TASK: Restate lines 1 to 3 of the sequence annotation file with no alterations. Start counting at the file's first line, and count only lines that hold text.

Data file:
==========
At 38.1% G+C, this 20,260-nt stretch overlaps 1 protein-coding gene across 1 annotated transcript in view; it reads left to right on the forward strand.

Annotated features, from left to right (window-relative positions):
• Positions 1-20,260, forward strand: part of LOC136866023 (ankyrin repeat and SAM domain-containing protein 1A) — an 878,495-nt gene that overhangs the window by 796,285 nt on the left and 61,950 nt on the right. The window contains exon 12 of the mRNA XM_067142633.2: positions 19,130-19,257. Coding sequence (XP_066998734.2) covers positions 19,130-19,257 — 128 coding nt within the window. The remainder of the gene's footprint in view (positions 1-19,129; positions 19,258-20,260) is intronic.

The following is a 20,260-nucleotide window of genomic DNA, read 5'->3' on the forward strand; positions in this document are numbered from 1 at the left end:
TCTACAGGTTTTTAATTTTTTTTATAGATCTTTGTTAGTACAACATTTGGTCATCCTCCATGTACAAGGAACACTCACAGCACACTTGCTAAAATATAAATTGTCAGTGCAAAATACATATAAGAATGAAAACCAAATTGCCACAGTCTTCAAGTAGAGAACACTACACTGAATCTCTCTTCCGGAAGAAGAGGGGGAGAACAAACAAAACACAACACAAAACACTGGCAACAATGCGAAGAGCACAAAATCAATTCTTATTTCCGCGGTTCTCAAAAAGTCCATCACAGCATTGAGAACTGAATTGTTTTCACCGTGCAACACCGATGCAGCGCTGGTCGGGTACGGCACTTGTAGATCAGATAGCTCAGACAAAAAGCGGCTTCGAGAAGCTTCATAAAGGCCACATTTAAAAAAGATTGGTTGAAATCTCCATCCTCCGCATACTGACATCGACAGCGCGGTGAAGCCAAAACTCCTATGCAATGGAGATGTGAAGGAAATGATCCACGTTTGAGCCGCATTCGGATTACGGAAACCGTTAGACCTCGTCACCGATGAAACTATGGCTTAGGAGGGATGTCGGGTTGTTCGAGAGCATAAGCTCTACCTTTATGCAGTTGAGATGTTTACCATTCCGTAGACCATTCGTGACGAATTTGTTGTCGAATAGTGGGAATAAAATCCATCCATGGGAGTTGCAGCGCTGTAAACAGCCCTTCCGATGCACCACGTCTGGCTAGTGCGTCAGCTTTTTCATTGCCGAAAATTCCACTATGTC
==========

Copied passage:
At 38.1% G+C, this 20,260-nt stretch overlaps 1 protein-coding gene across 1 annotated transcript in view; it reads left to right on the forward strand.

Annotated features, from left to right (window-relative positions):
• Positions 1-20,260, forward strand: part of LOC136866023 (ankyrin repeat and SAM domain-containing protein 1A) — an 878,495-nt gene that overhangs the window by 796,285 nt on the left and 61,950 nt on the right. The window contains exon 12 of the mRNA XM_067142633.2: positions 19,130-19,257. Coding sequence (XP_066998734.2) covers positions 19,130-19,257 — 128 coding nt within the window. The remainder of the gene's footprint in view (positions 1-19,129; positions 19,258-20,260) is intronic.